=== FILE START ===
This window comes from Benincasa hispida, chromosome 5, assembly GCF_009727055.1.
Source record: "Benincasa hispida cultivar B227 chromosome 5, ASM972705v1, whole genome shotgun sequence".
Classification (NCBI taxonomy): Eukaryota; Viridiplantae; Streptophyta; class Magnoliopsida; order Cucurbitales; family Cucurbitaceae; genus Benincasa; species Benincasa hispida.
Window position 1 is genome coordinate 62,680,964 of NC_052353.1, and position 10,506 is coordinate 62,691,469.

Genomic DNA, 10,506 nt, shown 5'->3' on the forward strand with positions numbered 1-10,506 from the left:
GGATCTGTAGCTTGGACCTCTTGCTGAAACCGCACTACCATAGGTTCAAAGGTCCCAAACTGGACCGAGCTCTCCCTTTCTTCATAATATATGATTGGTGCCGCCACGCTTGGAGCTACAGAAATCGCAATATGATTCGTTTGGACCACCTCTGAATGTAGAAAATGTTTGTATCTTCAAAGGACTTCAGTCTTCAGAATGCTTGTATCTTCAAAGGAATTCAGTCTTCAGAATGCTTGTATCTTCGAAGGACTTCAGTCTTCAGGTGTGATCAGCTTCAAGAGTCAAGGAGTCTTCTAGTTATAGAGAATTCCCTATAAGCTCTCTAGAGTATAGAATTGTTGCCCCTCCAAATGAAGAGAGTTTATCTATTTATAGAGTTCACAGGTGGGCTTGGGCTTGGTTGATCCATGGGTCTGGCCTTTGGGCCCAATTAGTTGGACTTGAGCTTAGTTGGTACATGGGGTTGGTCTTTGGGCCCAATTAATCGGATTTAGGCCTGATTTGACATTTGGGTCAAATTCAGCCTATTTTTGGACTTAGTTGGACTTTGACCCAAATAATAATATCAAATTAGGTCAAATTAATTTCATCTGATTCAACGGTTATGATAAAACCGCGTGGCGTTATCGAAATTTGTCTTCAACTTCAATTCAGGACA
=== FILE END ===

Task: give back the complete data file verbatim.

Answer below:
This window comes from Benincasa hispida, chromosome 5, assembly GCF_009727055.1.
Source record: "Benincasa hispida cultivar B227 chromosome 5, ASM972705v1, whole genome shotgun sequence".
Classification (NCBI taxonomy): Eukaryota; Viridiplantae; Streptophyta; class Magnoliopsida; order Cucurbitales; family Cucurbitaceae; genus Benincasa; species Benincasa hispida.
Window position 1 is genome coordinate 62,680,964 of NC_052353.1, and position 10,506 is coordinate 62,691,469.

Genomic DNA, 10,506 nt, shown 5'->3' on the forward strand with positions numbered 1-10,506 from the left:
GGATCTGTAGCTTGGACCTCTTGCTGAAACCGCACTACCATAGGTTCAAAGGTCCCAAACTGGACCGAGCTCTCCCTTTCTTCATAATATATGATTGGTGCCGCCACGCTTGGAGCTACAGAAATCGCAATATGATTCGTTTGGACCACCTCTGAATGTAGAAAATGTTTGTATCTTCAAAGGACTTCAGTCTTCAGAATGCTTGTATCTTCAAAGGAATTCAGTCTTCAGAATGCTTGTATCTTCGAAGGACTTCAGTCTTCAGGTGTGATCAGCTTCAAGAGTCAAGGAGTCTTCTAGTTATAGAGAATTCCCTATAAGCTCTCTAGAGTATAGAATTGTTGCCCCTCCAAATGAAGAGAGTTTATCTATTTATAGAGTTCACAGGTGGGCTTGGGCTTGGTTGATCCATGGGTCTGGCCTTTGGGCCCAATTAGTTGGACTTGAGCTTAGTTGGTACATGGGGTTGGTCTTTGGGCCCAATTAATCGGATTTAGGCCTGATTTGACATTTGGGTCAAATTCAGCCTATTTTTGGACTTAGTTGGACTTTGACCCAAATAATAATATCAAATTAGGTCAAATTAATTTCATCTGATTCAACGGTTATGATAAAACCGCGTGGCGTTATCGAAATTTGTCTTCAACTTCAATTCAGGACA